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Authors: Xi Yu et al.

Link to paper: https://doi.org/10.1101/2020.05.22.109900

Journal/ Pre-Print: bioRxiv

Tags Anti-viral treatment

Research Highlights 

1. Identification of two bacterial lipases, secreted by a Chromobacterium and named Chromobacterium antiviral effector-1 (CbAE-1) and CbAE-2, that have virucidal activity against multiple enveloped viruses including SARS-CoV-2.

2. CbAE-1 and CbAE-2 virucidal activity is mediated by their lipase activity against the viral envelope that causes the exposure of the viral mRNA.

3. CbAE-2 is less toxic than CbAE-1 for both human and mice cells.

Summary

This study identifies two secreted bacterial proteins from a chromobacterium, CbAE-1 and CbAE-2, with antiviral activity against several viruses, including SARS-CoV-2. The authors isolate these secreted proteins from the bacterial viral supernatant, identify them through mass spectrometry and confirm their identity as lipases. The antiviral activity of CbAE-1 and CbAE-2 is mediated by enzymatic degradation of the lipid viral envelope and it is blocked when CbAEs mutants, lacking the core motif for lipase activity, are employed. CbAE-2 is less toxic than CbAE-1 on both human and mice cells. CbAE-2 is better tolerated by mice when administered via intranasal inoculation than tail-vein injection. Both CbAE-1 and CbAE-2 do not have any effect on influenza A virus.

Impact for SARS-CoV2/COVID19 research efforts

Treat of SARS-CoV2/COVID19 positive individuals

Authors purpose that CbAEs could be used to treat SARS-CoV-2 patients. CbAEs exhibit cytotoxicity against human cells so their affinity and specificity would have to be improved. According to the authors, production of CbAEs engineered with ACE2 is plausible.

Study Type

· In vitro study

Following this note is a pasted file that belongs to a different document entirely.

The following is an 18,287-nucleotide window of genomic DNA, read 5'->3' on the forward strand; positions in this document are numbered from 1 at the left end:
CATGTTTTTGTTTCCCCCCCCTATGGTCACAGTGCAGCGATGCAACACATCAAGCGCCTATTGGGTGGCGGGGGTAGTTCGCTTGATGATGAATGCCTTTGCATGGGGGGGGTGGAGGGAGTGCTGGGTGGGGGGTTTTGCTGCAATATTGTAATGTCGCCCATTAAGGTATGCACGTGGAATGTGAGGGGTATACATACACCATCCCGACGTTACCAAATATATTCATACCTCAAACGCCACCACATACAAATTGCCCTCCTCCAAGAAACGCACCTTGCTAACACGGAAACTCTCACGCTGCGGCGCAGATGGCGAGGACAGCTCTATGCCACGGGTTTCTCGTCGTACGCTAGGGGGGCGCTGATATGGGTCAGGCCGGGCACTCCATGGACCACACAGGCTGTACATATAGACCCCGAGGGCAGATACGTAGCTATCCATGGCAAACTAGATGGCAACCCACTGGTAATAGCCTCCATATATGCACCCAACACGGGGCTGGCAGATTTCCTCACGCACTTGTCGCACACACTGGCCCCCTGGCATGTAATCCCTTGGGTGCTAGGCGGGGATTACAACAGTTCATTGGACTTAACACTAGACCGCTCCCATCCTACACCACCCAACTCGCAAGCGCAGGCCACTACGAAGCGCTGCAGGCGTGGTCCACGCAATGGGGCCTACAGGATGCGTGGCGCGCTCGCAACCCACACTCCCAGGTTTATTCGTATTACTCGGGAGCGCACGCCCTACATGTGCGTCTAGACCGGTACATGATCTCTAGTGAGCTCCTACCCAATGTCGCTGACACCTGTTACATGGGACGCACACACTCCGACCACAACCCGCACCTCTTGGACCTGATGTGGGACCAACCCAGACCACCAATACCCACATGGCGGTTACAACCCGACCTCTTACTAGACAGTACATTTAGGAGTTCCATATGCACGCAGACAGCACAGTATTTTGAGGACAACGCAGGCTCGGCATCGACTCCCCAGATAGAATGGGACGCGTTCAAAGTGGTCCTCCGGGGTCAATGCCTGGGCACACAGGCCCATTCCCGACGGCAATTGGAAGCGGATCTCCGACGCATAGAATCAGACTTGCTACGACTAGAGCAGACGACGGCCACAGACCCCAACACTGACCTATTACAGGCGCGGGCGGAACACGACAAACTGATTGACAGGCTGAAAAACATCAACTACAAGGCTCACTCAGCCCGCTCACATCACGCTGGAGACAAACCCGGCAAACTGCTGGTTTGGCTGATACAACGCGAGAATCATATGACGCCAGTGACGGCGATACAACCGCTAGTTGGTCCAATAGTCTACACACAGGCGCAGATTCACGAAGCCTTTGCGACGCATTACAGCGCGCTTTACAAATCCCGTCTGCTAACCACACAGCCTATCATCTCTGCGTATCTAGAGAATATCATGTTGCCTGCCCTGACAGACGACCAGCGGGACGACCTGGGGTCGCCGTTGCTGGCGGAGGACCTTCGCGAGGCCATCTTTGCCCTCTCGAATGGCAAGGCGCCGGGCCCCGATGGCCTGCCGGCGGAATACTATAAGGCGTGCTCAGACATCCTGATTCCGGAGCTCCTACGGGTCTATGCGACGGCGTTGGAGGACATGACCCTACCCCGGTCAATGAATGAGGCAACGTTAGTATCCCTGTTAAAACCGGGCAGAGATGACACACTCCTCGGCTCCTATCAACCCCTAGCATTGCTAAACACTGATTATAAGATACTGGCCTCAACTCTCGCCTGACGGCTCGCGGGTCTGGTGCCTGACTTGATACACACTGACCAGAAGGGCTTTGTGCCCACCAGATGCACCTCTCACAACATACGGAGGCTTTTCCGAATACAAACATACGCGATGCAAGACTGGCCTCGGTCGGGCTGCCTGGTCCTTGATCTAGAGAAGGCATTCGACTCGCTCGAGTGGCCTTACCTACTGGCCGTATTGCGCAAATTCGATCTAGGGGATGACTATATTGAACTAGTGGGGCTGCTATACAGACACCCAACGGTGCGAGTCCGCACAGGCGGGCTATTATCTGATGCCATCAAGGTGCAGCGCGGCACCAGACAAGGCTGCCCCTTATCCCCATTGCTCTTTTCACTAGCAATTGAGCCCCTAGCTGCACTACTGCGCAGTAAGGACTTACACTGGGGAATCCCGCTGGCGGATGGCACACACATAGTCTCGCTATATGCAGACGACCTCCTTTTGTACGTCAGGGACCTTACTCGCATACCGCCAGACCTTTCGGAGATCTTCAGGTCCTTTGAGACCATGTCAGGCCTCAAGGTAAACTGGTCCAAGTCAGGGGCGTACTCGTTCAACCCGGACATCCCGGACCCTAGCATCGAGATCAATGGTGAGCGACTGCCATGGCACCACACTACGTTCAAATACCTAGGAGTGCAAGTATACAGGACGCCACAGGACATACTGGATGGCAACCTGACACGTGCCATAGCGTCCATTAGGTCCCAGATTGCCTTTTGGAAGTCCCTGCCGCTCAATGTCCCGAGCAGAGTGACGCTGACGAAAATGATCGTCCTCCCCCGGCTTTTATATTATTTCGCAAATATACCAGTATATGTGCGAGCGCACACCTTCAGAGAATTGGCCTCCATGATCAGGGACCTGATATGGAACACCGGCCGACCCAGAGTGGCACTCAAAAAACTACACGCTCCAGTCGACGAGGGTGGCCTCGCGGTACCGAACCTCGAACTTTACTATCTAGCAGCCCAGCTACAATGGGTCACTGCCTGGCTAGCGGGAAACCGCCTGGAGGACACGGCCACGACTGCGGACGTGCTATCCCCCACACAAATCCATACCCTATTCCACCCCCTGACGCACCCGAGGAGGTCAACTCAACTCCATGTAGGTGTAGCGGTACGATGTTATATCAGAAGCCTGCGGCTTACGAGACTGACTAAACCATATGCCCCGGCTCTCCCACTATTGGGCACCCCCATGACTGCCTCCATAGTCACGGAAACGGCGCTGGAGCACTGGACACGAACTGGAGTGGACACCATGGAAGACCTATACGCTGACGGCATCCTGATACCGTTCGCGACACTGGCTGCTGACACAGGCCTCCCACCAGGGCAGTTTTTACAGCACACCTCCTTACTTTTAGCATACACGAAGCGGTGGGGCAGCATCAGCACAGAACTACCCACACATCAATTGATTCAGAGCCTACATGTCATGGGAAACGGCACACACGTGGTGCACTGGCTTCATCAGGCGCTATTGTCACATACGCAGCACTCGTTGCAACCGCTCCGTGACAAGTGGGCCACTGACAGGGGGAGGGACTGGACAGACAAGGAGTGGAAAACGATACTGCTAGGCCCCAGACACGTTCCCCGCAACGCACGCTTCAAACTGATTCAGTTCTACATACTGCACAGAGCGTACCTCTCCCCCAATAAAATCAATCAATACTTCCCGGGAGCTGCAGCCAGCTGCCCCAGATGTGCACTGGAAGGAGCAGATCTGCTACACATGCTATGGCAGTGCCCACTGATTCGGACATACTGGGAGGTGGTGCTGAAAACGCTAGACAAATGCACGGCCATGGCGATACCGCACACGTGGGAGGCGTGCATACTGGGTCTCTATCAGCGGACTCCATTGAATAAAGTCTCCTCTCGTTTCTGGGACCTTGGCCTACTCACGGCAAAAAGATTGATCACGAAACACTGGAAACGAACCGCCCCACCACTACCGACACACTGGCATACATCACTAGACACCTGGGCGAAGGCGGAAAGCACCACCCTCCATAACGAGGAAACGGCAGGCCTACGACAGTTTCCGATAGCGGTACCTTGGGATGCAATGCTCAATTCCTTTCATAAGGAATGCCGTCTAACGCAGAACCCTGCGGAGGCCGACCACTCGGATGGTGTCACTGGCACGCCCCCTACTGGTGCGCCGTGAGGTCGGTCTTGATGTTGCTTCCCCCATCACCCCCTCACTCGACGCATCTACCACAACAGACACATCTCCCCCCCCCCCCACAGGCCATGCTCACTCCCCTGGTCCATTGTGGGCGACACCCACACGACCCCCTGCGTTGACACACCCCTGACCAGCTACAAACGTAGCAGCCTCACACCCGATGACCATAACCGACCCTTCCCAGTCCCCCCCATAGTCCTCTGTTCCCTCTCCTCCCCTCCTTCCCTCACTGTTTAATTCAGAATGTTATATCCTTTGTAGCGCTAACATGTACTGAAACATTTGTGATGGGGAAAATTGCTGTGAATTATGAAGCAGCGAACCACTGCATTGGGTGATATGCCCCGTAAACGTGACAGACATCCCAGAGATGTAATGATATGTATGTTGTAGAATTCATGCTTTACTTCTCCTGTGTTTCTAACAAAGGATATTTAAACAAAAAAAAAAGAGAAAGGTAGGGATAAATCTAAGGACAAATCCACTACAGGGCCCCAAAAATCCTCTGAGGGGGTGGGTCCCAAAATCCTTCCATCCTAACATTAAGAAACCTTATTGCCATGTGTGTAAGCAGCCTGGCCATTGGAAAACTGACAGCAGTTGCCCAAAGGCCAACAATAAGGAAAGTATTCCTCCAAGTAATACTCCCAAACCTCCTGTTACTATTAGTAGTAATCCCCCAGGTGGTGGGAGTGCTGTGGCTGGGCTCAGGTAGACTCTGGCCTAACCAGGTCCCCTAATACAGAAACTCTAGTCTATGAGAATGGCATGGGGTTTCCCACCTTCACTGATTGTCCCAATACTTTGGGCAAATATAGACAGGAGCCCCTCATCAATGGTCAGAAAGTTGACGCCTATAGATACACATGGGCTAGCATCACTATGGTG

· In vivo study (8-week old ICR female mice)

Strengths and limitations of the paper

Novelty: Production of antiviral molecules by species within the genus Chromobacterium has been studied before (Andrighetti-Frohner 2003). Nevertheless, these CbAEs have never been identified before and they have never been tested on SARS-CoV-2.

Standing in the field: To our knowledge, this is the first paper that have been published on the antiviral activity of CbAEs agaist SARS-CoV-2.

Appropriate statistics:

No statistical approach was employed to decide the sample size for the experiments in vivo. All experiments in vitro were analysed using GraphPad Prism and data were confronted employing a student’s t-test.

Viral Model used: SARSCov-2 and SARS-CoV-2 pseudovirus that was purchased from GenScript.

Translatability: These CbAEs could be used as frontline drugs to treat SARS-CoV-2 when symptoms arise. Authors purpose that CbAEs could be engineered with ACE2 to increase their affinity and specificity for the viral envelope.

Main Limitations: Authors do not specify how many times they repeat each experiment and thus it is hard to know whether the results shown in the figures are representative. There is no attempt to explain why these CbAEs do not have any effect on influenza A virus. It would have been nice to see these CbAEs tested also on an animal model of the infection (the experiments in vivo are limited to a toxicological analysis).